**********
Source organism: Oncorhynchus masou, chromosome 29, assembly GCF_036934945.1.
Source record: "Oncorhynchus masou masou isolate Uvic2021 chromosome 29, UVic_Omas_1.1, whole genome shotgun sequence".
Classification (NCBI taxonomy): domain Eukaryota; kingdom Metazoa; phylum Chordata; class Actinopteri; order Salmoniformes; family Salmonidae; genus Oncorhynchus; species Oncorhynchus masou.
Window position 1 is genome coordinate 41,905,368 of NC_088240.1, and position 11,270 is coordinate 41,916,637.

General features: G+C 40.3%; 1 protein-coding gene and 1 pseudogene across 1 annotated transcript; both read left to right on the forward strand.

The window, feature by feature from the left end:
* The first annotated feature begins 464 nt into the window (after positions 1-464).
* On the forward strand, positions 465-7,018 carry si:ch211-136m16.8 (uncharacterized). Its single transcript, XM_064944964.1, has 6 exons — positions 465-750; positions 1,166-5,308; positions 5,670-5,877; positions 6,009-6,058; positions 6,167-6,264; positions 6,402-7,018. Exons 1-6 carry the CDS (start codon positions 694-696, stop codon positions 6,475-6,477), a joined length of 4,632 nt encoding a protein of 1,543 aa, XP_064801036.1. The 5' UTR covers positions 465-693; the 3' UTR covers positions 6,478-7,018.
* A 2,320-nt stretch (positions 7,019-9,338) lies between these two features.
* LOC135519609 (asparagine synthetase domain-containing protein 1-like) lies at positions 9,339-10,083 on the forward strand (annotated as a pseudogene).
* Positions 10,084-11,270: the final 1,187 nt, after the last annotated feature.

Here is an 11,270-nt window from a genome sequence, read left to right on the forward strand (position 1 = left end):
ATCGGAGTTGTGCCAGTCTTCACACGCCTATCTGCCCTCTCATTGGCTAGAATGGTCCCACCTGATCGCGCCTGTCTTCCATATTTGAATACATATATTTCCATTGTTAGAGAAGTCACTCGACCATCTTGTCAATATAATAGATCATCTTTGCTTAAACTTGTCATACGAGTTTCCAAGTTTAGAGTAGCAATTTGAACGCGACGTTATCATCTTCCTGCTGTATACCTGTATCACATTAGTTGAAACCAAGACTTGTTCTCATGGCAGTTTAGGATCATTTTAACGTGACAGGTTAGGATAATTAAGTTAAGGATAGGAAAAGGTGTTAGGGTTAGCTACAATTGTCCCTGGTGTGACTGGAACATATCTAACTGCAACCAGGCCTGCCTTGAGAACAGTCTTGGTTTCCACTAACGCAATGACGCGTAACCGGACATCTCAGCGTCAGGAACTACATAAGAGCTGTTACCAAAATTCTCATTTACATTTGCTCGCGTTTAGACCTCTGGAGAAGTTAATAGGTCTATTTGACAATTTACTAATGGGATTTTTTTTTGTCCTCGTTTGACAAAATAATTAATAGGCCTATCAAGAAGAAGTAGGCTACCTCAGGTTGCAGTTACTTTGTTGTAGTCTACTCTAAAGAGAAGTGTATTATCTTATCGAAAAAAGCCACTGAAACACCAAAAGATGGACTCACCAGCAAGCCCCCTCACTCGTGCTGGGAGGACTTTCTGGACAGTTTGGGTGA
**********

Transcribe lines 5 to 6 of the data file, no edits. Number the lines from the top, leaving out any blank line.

General features: G+C 40.3%; 1 protein-coding gene and 1 pseudogene across 1 annotated transcript; both read left to right on the forward strand.

The window, feature by feature from the left end: